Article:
During active malaria season, giving preventive antimalarial drugs to children up to age 10 reduced the cases of malaria in that age group and lowered the malaria incidence in adults.
This is according to a randomized trial carried out in Senegal and published in PLOS Medicine by researchers from the Université Cheikh Anta Diop, Senegal, the London School of Hygiene & Tropical Medicine, UK, and other collaborators.
‘In some areas, expanding the age range for Seasonal Malaria Chemoprevention (SMC) could have a substantial impact on the malaria burden and could contribute to reducing malaria transmission.’
In 2012, the World Health Organization recommended that children under 5 years of age living in central Africa receive Seasonal Malaria Chemoprevention (SMC) with sulfadoxine-pyrimethamine and amodiaquine for up to 4 months of the year to prevent malaria. However, in many areas there is a substantial burden of disease in older children. The investigators designed a study in which 54 health posts in central Senegal were randomized to provide SMC to children up to age 10, or act as controls. For the years of the study, between 2008 and 2011, malaria cases and deaths in each community were monitored at outpatient clinics and hospitals.
Over three years, 780,000 SMC treatments were given to children. Mortality, the primary study endpoint, was similar between the test and control areas (4.6 and 4.5 per 1000 respectively in children under 5 years and 1.3 and 1.2 per 1000 in children 5-9 years of age, with a mortality rate ratio 0.90; 95 percent confidence interval 0.68-1.2, p=0.496). However, SMC was found to reduce the incidence of malaria in those under age 10 by 60% (95 percent confidence interval 54-64%, p<0.001) and reduce the incidence of severe malaria by 45%.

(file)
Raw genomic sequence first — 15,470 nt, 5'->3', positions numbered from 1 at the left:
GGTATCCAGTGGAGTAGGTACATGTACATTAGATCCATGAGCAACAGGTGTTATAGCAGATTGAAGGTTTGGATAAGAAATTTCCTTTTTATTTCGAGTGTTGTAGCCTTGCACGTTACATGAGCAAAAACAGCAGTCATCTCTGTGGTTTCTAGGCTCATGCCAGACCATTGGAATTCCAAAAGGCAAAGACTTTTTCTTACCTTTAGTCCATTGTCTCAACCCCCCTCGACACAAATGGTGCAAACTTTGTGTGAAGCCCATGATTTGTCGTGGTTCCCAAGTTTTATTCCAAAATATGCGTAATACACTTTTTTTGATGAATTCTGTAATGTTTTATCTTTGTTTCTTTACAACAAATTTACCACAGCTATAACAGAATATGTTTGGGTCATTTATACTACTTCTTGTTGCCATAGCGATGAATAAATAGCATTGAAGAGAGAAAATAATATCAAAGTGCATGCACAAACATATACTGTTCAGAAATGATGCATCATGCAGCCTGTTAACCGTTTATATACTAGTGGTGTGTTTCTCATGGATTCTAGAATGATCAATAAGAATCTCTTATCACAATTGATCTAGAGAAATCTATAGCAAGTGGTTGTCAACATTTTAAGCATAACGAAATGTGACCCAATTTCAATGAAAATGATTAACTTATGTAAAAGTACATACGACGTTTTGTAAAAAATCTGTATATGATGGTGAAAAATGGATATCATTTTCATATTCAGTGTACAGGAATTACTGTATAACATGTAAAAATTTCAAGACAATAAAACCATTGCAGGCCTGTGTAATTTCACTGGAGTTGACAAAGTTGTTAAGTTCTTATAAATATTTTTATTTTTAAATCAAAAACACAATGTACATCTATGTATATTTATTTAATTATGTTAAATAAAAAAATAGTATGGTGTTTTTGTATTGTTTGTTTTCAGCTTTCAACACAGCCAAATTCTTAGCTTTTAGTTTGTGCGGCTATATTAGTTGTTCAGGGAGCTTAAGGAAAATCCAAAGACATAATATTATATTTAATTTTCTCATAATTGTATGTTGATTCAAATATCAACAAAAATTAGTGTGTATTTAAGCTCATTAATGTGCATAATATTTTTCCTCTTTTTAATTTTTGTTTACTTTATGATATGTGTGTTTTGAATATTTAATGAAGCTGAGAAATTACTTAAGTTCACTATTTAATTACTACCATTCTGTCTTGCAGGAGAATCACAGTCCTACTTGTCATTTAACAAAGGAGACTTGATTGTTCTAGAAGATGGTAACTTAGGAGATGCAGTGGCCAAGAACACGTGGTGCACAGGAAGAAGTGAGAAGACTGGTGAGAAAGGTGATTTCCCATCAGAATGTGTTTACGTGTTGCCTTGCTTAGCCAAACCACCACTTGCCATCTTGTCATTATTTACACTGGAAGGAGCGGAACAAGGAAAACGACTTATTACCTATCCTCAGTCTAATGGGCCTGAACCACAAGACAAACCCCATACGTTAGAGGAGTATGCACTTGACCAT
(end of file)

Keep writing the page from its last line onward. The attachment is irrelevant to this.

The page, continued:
Moreover, even though SMC was only given to children, the overall malaria incidence in older age groups was reduced by 26% (95 percent confidence interval 18-33%, p<0.001). More work is needed to better understand the effect of SMC on antimalarial drug resistance and to define the areas where expanding the age range for SMC would have the greatest benefit.
"Apart from in Senegal, SMC is currently being provided only for children up to 5 years of age, but in many areas the burden in older children may justify extending this range," says author Paul Milligan of the London School of Hygiene & Tropical Medicine. "Our study shows that in some areas expanding the age range for SMC could have a substantial impact on the malaria burden and could contribute to reducing malaria transmission."
In an accompanying Perspective, Robert Snow of the Kenya Medical Research Institute/Wellcome Trust Research Programme discusses the history of SMC in Africa and compares the costs and benefits of expanding the targeted age range. "[Seasonal malaria chemoprevention] is notable for incorporating the idea that different approaches may be appropriate in different settings," he notes. "Even if a fraction of the costs of delivering SMC were dedicated to intensive surveillance and a sustained research agenda, national malaria programmes could adapt to a changing epidemiology, parasite resistance and community acceptability."